“With Covid causing the shutdown, we were behind by several classes, but with IOT’s help, we are now able to attempt to catch up,” John Glover, ILEA Systems Analyst, said.
    Real-time Collaboration

    The Office of Technology (IOT) consults with state agencies to help find technical solutions to business problems. After meeting with ILEA and understanding their needs, IOT suggested Microsoft Teams as their collaboration toolset. Microsoft Teams enables people to join meetings, chat, share and co-author files, video conference with others, and more.
    IOT Microsoft Specialist Stephanie Williams met with ILEA and documented their current set up and designed their future needs. Williams set up a Microsoft Teams account and a SharePoint site for sharing files for the agency. She trained ILEA on how to use Teams, including creating a meeting and sending a link to attendees to join the meeting.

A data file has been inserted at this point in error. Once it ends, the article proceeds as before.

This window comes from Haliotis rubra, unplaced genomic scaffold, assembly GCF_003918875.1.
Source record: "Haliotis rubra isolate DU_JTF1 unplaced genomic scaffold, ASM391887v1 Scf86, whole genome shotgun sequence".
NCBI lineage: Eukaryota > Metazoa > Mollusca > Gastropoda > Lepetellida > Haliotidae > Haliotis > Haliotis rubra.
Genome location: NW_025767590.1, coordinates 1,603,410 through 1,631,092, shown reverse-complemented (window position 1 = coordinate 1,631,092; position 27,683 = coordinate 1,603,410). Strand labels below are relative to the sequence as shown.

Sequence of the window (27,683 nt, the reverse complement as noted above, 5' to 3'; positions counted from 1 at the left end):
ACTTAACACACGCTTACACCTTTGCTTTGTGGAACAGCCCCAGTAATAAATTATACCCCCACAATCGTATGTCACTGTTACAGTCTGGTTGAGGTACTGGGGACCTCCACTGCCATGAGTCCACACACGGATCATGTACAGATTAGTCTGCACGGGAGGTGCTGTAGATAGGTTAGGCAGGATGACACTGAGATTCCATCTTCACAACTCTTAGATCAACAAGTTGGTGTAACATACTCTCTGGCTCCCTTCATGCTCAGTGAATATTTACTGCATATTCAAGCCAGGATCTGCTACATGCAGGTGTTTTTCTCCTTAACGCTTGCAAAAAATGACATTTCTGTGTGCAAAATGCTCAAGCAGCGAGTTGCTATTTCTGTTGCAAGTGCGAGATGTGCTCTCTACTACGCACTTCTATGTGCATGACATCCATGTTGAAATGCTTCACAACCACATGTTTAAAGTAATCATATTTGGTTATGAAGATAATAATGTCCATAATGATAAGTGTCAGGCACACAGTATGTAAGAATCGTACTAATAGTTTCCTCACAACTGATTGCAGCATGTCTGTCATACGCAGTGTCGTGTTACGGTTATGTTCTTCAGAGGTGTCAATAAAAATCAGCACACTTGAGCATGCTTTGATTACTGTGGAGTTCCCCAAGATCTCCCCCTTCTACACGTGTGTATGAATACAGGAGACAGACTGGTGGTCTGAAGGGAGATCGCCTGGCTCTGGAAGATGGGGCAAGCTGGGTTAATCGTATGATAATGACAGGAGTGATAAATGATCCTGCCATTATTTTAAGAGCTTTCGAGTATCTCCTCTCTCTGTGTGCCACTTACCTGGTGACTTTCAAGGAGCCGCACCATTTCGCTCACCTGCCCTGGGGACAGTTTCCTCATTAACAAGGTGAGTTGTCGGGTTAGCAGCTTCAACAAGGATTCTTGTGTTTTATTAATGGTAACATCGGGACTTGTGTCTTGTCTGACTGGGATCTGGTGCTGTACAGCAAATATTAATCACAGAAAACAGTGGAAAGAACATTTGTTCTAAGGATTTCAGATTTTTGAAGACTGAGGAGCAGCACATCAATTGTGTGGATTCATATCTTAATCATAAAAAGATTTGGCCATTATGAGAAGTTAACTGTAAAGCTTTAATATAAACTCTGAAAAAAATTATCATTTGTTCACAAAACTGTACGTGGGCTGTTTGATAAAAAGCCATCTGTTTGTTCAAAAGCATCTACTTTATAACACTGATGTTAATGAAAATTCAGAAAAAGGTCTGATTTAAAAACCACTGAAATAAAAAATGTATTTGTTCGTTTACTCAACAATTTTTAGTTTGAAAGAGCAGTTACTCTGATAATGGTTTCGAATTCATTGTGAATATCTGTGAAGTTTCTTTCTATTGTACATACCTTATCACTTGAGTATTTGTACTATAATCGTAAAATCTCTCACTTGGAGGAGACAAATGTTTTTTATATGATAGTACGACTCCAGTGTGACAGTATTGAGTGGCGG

A SharePoint Collaboration site was created so the team can work on projects, class material and recordings, and share information from anywhere on any device.

    teams

    “We had great help working with Stephanie and Aaron when it came to the process of creating the SharePoint sites and any Teams accounts that were needed. It has helped us by increasing productivity and making training available to agencies across the state, and we will continue to use the SharePoint site to make training material available to officers,” Glover said.
    IOT Deputy/Assistant IT Director and Agency Liaison Aaron Corbett commended Williams on a job well done.
    “I cannot stress enough how impressive Stephanie was, jumping into the project with both feet and immediately setting ILEA’s expectations and moving the agency in a direction that best suited and fit their needs,” he said.
    About the ILEA

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    The governing body of the academy is a 17-member Law Enforcement Training Board who are appointed by the governor. The board mandated sets the requirements and criteria for the basic training.
    In addition to the main training academy in Plainfield, there are five satellite facilities located in South Bend, Bloomington, Anderson, Terre Haute, and Jeffersonville that are certified by the board to offer training courses.